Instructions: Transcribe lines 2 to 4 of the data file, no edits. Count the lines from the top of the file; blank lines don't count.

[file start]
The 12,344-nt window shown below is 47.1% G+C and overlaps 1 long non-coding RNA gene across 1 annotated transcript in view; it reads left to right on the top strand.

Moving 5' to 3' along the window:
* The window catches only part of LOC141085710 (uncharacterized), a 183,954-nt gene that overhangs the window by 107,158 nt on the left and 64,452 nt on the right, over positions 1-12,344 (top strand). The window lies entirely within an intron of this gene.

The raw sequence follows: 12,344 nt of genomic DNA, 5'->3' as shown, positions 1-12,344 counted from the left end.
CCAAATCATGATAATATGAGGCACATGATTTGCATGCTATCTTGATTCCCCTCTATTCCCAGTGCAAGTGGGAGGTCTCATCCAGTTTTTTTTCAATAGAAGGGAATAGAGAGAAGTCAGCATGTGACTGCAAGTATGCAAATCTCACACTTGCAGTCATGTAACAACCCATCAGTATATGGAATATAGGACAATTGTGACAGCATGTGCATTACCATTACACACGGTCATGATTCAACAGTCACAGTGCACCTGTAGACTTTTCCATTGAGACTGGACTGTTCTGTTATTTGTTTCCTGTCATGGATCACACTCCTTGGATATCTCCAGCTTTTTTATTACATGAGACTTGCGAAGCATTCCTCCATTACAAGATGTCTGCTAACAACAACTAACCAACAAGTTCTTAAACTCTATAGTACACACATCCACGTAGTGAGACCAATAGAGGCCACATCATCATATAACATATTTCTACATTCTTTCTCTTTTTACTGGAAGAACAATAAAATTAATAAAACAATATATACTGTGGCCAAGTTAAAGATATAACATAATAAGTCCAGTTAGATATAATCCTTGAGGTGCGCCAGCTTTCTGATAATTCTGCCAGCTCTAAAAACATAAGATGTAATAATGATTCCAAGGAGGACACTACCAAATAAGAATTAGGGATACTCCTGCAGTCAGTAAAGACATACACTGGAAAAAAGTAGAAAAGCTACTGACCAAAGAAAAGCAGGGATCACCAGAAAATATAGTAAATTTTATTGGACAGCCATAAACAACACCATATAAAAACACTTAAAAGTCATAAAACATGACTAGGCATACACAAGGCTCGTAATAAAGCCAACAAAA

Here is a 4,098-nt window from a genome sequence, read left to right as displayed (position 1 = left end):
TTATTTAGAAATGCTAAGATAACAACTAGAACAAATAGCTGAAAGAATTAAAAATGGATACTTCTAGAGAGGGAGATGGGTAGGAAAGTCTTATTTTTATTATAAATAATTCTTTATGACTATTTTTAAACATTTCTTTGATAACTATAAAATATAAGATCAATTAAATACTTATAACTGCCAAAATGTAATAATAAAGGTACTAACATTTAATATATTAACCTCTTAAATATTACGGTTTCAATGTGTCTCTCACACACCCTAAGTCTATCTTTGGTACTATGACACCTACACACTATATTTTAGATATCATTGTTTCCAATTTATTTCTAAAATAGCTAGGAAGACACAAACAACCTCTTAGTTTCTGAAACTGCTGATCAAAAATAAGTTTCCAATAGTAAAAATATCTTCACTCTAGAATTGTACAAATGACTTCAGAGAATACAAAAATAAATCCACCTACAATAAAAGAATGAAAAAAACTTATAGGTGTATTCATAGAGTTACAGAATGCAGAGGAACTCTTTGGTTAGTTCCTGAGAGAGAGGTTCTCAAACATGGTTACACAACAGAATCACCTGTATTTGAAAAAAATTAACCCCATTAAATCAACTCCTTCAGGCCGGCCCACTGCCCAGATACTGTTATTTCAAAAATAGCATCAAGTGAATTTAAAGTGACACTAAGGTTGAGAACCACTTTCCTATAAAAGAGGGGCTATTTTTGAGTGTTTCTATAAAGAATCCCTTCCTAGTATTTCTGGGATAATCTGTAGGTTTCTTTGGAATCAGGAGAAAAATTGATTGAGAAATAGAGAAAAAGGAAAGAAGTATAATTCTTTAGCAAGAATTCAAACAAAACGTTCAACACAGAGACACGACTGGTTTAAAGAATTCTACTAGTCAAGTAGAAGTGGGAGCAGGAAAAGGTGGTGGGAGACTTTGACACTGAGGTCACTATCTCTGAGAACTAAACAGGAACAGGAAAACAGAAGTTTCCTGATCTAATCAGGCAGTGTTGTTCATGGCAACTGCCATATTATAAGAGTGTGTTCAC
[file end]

Moving 5' to 3' along the window:
* The window catches only part of LOC141085710 (uncharacterized), a 183,954-nt gene that overhangs the window by 107,158 nt on the left and 64,452 nt on the right, over positions 1-12,344 (top strand). The window lies entirely within an intron of this gene.

The raw sequence follows: 12,344 nt of genomic DNA, 5'->3' as shown, positions 1-12,344 counted from the left end.